Australia's Working Holiday Visa – What I learned from a year Downunder

Travel | | May 22, 2011 at 20:14

Having lived in Australia”s Gold Coast for almost a year now, I”ve learned a lot and, if given a second chance, would do things completely different. I’m going to start with some basic visa information and then tell my story in hopes that someone els

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e doesn’t make the mistakes I did.

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I was very misinformed about the rules and regulations attached to my visa type, mostly due to the strange wording on the visa itself. The way it was stated on my actual visa document made it sound like I could only work for one employer at a time for up to 6 months. This is not at all true and my trip here to Australia has suffered because of it.

You are allowed to work for as many employers as you wish, just not for longer than 6 months on the books. I”ve been told from other backpackers living here that some jobs will simply switch to paying you cash and take you off the payroll, if they really like you.

Your working holiday visa is good for up to one year upon entering Australia, but you can extend this visa for another year, if you complete 88 working days of rural farm work before the one year mark. Because of weekends off and lulls with no work, you need a solid 4 month-job to get in the 88 days. Due to the flooding in Queensland and because I arrived in winter, I didn’t have enough time to complete my 88 days. There are no extensions or exceptions, even if you are currently employed on a project and have 5 days left at the one year mark. So guys, Plan Ahead.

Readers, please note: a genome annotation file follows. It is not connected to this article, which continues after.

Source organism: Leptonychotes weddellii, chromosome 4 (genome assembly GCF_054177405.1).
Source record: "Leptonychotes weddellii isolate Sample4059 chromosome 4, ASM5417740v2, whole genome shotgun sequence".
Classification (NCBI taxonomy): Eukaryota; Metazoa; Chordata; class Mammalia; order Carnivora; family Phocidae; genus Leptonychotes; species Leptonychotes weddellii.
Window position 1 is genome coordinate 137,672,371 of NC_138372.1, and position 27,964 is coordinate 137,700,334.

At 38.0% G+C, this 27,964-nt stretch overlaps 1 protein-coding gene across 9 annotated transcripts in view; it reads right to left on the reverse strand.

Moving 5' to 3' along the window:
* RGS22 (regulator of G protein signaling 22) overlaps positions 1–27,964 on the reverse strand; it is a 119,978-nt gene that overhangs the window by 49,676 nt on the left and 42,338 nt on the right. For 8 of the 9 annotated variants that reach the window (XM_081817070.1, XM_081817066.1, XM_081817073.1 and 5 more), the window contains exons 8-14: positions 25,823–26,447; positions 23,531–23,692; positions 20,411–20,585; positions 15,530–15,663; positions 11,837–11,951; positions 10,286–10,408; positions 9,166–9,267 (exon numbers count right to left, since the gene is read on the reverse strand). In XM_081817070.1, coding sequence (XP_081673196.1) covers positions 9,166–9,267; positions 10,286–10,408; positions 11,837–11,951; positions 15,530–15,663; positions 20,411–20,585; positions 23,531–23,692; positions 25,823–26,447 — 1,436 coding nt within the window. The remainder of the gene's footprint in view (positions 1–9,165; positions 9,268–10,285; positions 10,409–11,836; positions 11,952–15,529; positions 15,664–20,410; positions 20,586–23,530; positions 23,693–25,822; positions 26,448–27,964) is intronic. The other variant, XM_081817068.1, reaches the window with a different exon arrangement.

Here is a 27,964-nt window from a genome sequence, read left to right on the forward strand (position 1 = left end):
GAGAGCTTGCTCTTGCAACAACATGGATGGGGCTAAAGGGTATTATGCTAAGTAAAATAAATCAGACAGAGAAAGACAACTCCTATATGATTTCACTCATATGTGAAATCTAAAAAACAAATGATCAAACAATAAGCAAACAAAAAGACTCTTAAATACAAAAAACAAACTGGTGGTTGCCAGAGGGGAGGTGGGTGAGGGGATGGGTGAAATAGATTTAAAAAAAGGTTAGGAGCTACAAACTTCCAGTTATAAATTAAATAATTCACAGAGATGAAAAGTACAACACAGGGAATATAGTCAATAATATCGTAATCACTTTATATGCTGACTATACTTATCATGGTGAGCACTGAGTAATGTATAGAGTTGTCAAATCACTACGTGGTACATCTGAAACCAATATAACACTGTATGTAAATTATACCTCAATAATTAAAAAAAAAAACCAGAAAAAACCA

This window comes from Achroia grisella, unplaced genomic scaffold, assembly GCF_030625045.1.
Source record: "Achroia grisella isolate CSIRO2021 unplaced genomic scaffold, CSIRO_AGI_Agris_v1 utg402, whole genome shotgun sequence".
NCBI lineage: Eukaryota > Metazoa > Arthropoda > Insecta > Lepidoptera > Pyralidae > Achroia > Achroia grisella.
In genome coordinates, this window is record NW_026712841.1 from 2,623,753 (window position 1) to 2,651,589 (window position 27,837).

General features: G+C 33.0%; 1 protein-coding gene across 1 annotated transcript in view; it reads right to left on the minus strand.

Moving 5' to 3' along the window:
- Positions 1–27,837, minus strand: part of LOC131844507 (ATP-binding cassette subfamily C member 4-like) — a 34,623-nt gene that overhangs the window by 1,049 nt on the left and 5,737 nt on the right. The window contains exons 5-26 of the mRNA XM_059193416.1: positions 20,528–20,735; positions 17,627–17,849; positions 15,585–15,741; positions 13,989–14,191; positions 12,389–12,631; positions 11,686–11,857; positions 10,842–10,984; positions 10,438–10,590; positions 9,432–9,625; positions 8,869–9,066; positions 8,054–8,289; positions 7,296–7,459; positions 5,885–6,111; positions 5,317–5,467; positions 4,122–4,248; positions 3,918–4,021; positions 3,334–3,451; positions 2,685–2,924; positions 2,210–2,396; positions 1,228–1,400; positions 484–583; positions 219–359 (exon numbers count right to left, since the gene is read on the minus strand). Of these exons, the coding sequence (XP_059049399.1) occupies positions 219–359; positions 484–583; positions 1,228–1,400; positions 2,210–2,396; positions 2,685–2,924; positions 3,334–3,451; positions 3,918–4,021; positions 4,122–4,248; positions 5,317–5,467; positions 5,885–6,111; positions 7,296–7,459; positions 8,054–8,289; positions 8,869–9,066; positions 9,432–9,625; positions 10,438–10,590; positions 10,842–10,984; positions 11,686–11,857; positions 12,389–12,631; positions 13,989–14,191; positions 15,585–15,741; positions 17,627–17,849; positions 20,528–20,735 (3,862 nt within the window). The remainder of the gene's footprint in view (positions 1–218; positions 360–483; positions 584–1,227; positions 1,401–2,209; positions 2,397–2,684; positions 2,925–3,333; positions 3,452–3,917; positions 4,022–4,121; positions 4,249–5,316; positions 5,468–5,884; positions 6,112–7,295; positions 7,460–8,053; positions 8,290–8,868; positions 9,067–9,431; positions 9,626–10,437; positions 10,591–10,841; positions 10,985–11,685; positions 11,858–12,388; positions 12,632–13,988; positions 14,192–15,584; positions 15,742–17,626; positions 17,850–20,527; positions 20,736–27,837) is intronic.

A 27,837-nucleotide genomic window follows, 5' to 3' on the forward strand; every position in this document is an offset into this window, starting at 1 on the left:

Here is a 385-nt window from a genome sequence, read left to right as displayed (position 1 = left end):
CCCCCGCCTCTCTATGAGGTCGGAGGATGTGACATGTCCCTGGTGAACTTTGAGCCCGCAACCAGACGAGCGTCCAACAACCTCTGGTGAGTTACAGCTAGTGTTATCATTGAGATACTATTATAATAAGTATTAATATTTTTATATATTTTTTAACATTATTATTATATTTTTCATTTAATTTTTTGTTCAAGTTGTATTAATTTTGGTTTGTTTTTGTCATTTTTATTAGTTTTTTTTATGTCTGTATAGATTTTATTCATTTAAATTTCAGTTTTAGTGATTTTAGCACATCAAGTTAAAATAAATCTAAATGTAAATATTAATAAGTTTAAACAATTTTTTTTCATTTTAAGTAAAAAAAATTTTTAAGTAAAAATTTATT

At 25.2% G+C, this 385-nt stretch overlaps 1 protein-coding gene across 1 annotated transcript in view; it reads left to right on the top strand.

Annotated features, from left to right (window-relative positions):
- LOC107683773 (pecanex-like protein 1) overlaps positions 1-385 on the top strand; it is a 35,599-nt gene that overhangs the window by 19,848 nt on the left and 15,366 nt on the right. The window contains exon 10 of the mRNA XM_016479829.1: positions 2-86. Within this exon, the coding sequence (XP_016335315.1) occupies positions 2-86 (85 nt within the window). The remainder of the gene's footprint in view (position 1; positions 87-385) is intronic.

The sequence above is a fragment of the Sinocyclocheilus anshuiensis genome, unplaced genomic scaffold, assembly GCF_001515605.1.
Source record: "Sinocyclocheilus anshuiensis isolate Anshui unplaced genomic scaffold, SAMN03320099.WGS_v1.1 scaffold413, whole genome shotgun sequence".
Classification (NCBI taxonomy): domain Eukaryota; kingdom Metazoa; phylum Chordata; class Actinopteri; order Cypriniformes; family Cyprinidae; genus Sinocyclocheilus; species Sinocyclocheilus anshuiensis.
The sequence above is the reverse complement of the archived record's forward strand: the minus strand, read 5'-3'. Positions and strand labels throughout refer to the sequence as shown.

Getting a job can be very tricky, as many places won’t even consider hiring you due to the 6 month limit. Even if you are fully qualified for the job and wouldn’t need training, many managers don’t want to bother. You also need to be wary of the opposite; some businesses prey on backpackers and their desperation for work. I”ve had several friends get hired at restaurants in Surfer”s Paradise and Broad Beach, only to get 2-hour shifts a couple times a week. They went from being completely stoked in a new job to realizing they can’t even go to the grocery store with their paycheck.

There are a number of hospitality temp agencies around town who offer banquet waiting positions on an on-call basis. It is very easy to get hired by these companies, and if you can get a few shifts with them and work hard, then they will use you as often as they can.

My recommendation is to sign up immediately for all the hospitality temp agencies in town. The major ones in the Surfer’s Paradise area are Zenith, Fresh, Pinnacle and Bluestone. They all have very low hiring standards and pretty much keep way more staff on hand than they have work for. But between all the agencies you should be able to get a few shifts a week and it will buy you time to get a real job if that’s what you want. I got hired by Bluestone a month ago and haven’t had a single shift with them. The only work offered to me is major shifts like working at the stadium which I already do for Pinnacle.